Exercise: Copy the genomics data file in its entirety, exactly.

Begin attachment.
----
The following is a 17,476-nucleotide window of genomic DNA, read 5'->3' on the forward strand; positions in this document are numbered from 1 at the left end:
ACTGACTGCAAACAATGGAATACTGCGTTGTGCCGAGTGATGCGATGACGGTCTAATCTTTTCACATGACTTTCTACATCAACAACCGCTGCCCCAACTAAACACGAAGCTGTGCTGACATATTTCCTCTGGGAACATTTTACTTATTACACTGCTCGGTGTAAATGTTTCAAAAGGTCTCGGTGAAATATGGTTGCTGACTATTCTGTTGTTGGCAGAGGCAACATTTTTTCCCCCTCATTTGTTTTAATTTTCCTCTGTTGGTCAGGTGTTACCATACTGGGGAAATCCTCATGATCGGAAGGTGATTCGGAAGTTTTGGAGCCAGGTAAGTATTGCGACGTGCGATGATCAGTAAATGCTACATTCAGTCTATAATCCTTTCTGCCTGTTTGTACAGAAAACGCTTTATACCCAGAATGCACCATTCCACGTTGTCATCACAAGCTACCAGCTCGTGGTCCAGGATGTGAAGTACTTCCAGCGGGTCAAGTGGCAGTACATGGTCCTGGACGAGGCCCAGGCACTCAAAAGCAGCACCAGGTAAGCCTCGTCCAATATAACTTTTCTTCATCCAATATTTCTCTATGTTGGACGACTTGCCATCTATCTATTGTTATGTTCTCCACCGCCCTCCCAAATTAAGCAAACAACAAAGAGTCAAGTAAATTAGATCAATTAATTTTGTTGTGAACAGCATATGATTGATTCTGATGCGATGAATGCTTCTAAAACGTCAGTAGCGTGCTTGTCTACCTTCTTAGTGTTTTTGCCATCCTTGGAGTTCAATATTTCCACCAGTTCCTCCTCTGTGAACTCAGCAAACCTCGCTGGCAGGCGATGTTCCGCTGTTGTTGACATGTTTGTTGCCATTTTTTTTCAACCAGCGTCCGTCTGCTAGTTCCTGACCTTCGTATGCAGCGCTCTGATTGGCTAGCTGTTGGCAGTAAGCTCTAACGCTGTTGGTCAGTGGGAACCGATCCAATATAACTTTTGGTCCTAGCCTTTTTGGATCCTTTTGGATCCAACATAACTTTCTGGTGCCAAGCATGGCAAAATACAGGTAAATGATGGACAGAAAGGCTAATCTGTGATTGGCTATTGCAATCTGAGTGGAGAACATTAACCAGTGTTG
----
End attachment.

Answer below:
The following is a 17,476-nucleotide window of genomic DNA, read 5'->3' on the forward strand; positions in this document are numbered from 1 at the left end:
ACTGACTGCAAACAATGGAATACTGCGTTGTGCCGAGTGATGCGATGACGGTCTAATCTTTTCACATGACTTTCTACATCAACAACCGCTGCCCCAACTAAACACGAAGCTGTGCTGACATATTTCCTCTGGGAACATTTTACTTATTACACTGCTCGGTGTAAATGTTTCAAAAGGTCTCGGTGAAATATGGTTGCTGACTATTCTGTTGTTGGCAGAGGCAACATTTTTTCCCCCTCATTTGTTTTAATTTTCCTCTGTTGGTCAGGTGTTACCATACTGGGGAAATCCTCATGATCGGAAGGTGATTCGGAAGTTTTGGAGCCAGGTAAGTATTGCGACGTGCGATGATCAGTAAATGCTACATTCAGTCTATAATCCTTTCTGCCTGTTTGTACAGAAAACGCTTTATACCCAGAATGCACCATTCCACGTTGTCATCACAAGCTACCAGCTCGTGGTCCAGGATGTGAAGTACTTCCAGCGGGTCAAGTGGCAGTACATGGTCCTGGACGAGGCCCAGGCACTCAAAAGCAGCACCAGGTAAGCCTCGTCCAATATAACTTTTCTTCATCCAATATTTCTCTATGTTGGACGACTTGCCATCTATCTATTGTTATGTTCTCCACCGCCCTCCCAAATTAAGCAAACAACAAAGAGTCAAGTAAATTAGATCAATTAATTTTGTTGTGAACAGCATATGATTGATTCTGATGCGATGAATGCTTCTAAAACGTCAGTAGCGTGCTTGTCTACCTTCTTAGTGTTTTTGCCATCCTTGGAGTTCAATATTTCCACCAGTTCCTCCTCTGTGAACTCAGCAAACCTCGCTGGCAGGCGATGTTCCGCTGTTGTTGACATGTTTGTTGCCATTTTTTTTCAACCAGCGTCCGTCTGCTAGTTCCTGACCTTCGTATGCAGCGCTCTGATTGGCTAGCTGTTGGCAGTAAGCTCTAACGCTGTTGGTCAGTGGGAACCGATCCAATATAACTTTTGGTCCTAGCCTTTTTGGATCCTTTTGGATCCAACATAACTTTCTGGTGCCAAGCATGGCAAAATACAGGTAAATGATGGACAGAAAGGCTAATCTGTGATTGGCTATTGCAATCTGAGTGGAGAACATTAACCAGTGTTG